The Suns are more similar to Budenholzer’s Hawks than to his Bucks.

New Phoenix Suns head coach Mike Budenholzer may be best known for his successful stint with the Milwaukee Bucks, but his tenure with the Atlanta Hawks stands out as his most impressive work.

Those Hawks teams, despite lacking a superstar, managed a 60-win season, made the playoffs four consecutive years, and reached one conference final. The structure of those teams, aside from the lack of star power, more closely resembles the current Suns roster than Budenholzer’s Bucks teams.

If the Suns find it difficult to make significant roster changes this offseason, Budenholzer’s time with the Hawks could serve as a roadmap for building a successful team with the current personnel. Like the current Suns, the Hawks relied heavily on their big men for playmaking. Paul Millsap and Al Horford regularly exceeded 3 assists per game during the Hawks’ peak years, while Jusuf Nurkić averaged 4 assists per game this season.

Unlike the Suns, the Hawks consistently employed a traditional point guard, but only once did a Hawks guard surpass the 6.9 assists per game mark that Devin Booker achieved this season. Both teams favored a committee approach to playmaking.

Interestingly, the Hawks were even smaller than this Suns team, with Millsap and Horford both being shorter than Nurkić and Kevin Durant. Despite their size, the Hawks didn’t play at a breakneck pace; their average pace ranking during their three best years (2014-16) was 11th. Similarly, this year’s Suns ranked 15th in pace.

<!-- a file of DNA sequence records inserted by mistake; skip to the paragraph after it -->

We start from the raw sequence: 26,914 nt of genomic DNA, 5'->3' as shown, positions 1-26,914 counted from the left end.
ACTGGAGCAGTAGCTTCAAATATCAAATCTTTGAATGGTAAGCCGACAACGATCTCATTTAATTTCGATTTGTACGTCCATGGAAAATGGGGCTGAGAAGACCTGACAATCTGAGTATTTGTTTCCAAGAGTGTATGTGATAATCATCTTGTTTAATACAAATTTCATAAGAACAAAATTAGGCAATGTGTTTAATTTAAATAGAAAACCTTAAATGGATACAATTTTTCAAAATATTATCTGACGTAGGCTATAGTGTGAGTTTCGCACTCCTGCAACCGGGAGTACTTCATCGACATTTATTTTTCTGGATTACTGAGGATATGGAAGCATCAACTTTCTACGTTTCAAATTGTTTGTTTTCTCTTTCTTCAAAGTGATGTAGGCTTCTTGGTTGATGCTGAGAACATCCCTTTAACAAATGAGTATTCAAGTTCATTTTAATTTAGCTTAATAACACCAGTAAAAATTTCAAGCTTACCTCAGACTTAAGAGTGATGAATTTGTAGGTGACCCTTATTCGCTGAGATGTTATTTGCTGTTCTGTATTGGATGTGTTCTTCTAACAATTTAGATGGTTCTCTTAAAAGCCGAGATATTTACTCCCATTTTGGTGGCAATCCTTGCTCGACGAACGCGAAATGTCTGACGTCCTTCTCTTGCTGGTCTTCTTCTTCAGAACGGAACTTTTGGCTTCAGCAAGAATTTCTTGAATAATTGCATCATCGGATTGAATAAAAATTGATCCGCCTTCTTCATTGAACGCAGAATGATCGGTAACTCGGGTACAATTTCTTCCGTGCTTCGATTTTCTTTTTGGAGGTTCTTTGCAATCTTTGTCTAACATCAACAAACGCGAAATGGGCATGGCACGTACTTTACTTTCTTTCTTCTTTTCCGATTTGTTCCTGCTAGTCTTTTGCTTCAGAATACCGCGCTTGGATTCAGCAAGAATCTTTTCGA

The key for Budenholzer is to get the Suns to shoot more 3s. During his full tenure with the Hawks, their average ranking in 3s attempted was 8th, whereas the Suns ranked 25th this season. The Hawks achieved their ranking without a stretch five, as Horford only started shooting more 3s later in Budenholzer’s tenure. This suggests the Suns could increase their 3-point attempts without needing a center who shoots from beyond the arc, relying instead on other roster members to boost their attempts.

The Suns, maintaining their slow pace but increasing their 3-point shooting, could become a more powerful version of those Hawks teams offensively. Those Hawks teams always had a plan, stuck to it, and rarely showed the kind of disconnect the Suns exhibited this year. However, the Hawks struggled in the playoffs against more talented, star-laden teams, a problem the Suns wouldn’t face due to their own star power.

However, the Suns would still encounter defensive issues that should discourage them from emulating the Hawks. The Hawks played small effectively because the league was trending towards smaller lineups. Today’s NBA features dominant big men and teams stockpiling bigger wings. The Suns, with KD at the four alongside three guards in the starting lineup, are too small for today’s game.

Even without the trend towards bigger lineups, the Suns lack the defensive players that made the Hawks successful. Horford and Millsap were excellent defenders, each having made All-Defensive teams in their careers. Nurkić is not on that level defensively, as seen this season, and the Suns lack other All-Defensive caliber players aside from KD.

Bud can install a system and tweak the team’s offensive approach, but he can’t transform poor defenders into great ones or increase the team’s size. Therefore, it remains in the Suns’ best interest to reshape their roster to adapt to the modern NBA. While Budenholzer’s achievements with the Hawks are commendable, that success shouldn’t be the foundation for the Suns’ team-building strategy going forward.

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